Hands on Learning and Understanding our Emotions

October is flying by in the Super Kids classroom! Our routines for reader’s and math workshop have been established and the kids are diving deep into activities that help develop their literacy and number sense.  I often get asked how families can help with this process.  Reading to your child is the number one recommendation I have.  Kids need to hear what reading sounds like.  Pause and make predictions, ask about the characters, summarize the story together.  Take time to enjoy the topics and book series your child loves.

To help develop number sense…play games with your kids.  Help them develop their sense of larger and smaller numbers.  Dice patterns, card games, and a simple game of snakes and ladders can be used to help develop these skills.  For example landing on a number and having to say the number.  What’s one more? What’s one less?  What’s ten more?  What’s ten less?  How many groups of ten are in the number?  Is it even or odd?  For more of a challenge try the game of Yahtzee!

Below are a few pictures of our class hard at work developing these skills.




Some Super Kids couldn’t stop reading and asked to take the new Dog Man classroom book outside at recess. I was on duty and had to capture the moment. 🙂

Scientist use their five senses to see their world, ask questions, conduct experiments, and make observations.  The Super Kids practiced asking questions when they conducted an investigation using pea pods. One Super Kid brought pea pods as part of their lunch and another asked how many peas were in the pod.  Do they all have three peas?  Good question.  I went to Sobeys and an investigation was under way.


The Super Kids tested their senses with a smell experiment and a tasting investigation.  Dietary restrictions were taking into account and everyone was able to participate.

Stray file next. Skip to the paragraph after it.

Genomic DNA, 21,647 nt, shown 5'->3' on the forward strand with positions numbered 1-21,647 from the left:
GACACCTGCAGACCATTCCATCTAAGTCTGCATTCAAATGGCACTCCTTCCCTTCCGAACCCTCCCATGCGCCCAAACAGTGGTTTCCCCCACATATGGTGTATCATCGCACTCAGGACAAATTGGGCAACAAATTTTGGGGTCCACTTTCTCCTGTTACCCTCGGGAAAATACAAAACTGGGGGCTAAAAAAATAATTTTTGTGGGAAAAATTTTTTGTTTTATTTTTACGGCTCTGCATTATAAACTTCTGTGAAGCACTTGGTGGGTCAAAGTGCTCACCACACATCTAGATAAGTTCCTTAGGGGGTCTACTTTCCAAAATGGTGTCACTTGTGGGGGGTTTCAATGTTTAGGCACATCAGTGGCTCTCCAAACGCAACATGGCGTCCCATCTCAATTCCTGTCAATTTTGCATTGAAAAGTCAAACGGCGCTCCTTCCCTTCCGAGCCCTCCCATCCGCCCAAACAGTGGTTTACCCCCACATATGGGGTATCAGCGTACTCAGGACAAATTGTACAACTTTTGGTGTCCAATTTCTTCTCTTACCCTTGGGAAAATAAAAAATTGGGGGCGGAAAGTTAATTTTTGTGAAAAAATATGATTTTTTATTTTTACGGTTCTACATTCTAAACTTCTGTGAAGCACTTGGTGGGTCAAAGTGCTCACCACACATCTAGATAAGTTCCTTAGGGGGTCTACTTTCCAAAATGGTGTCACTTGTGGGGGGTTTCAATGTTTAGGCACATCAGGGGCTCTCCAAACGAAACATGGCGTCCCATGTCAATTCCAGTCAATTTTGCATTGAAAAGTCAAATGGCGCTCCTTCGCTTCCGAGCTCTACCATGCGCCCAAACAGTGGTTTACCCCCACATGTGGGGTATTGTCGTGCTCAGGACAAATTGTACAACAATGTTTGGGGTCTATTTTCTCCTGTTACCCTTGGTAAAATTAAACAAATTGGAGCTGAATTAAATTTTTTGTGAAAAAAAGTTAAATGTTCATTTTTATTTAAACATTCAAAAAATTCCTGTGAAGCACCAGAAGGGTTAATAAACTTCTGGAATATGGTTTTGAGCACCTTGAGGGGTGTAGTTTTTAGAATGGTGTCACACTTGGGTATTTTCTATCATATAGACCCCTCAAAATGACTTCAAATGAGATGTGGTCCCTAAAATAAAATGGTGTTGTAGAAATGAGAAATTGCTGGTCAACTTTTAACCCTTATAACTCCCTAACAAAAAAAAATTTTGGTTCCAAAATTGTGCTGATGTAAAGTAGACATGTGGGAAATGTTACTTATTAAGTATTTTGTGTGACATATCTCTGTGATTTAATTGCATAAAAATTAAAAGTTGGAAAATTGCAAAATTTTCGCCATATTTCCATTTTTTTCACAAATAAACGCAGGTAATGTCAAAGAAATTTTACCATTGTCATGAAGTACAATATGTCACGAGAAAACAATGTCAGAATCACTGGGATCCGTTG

Chefs are scientists too!  They use their senses when creating a new recipe and working in the kitchen.  Food needs to look good, smell yummy, taste delicious, and feel right.  We used our five senses when we create gluten free macaroons!  Thanks to a Super Kid parent for the yummy recipe and guidance.  We followed a recipe, took turns, used our developing senses vocabulary, and created a tasty treat.



Thanksgiving was last weekend.  Many families celebrate the holiday with family, friends, and turkey!  We read “A Plump and Perky Turkey” during our story time.  The story is about a very clever turkey who doesn’t want to be eaten by the town on the holiday.  He comes up with a clever plan to get away.  The kids were given a STEM challenge to create a “turkey hideout” using the materials we have in our classroom.  I explained that a turkey could be eaten any day not just on Thanksgiving so we had to create a hideout for him.  First we learned about turkeys, turkey shelters on farms, and some fun facts with QR code videos.  Then we took our new found knowledge, our turkey cut out to hide, and got to work.




Have you heard of the zones of regulation?  Our class has been learning about our feelings, reactions, and strategies to cope through learning these zones.  The Disney movie “Inside Out” explains these feeling so well.  I use the characters from the movie to help explain the zones and the feeling in each.  Below is a link we watched to help understand these feelings.

Next we looked at pictures and sorting the emotions the people were feeling into the zones.


With the understanding that we experience all of these feeling and it’s ok to, we then explored how we can be bucket fillers in our classroom.  When a friend’s bucket is low what can do?  When our bucket is low what can we do?  We re-read “How Full Is Your Bucket For Kids” and read “Be Kind” to help direct our discussions. Below are links to an online version of these books.

Kindness spreads.  Being kind to a friend has a reaction.  We learned about the scientist Sir Isaac Newton and how he discovered that every action has an opposite reaction.  An act of kindness can lead to another and another. The following inspiration video helped the class’ understanding.  They loved it so much that they asked to watch it again at snack time!

How could we show our understanding?  The day had been full of diving deeper into our emotions, kindness, and paying it forward.  I challenged the class to create chain reactions.  When one thing happens it caused something else.



Throughout the day we had calming movement breaks with the Go Noodle website. I’ve attached a few link below.

melting video


Have a wonderful weekend with your families. I’ll end our post with a line that I say to my students daily. “In a world where you can be anything…be kind.”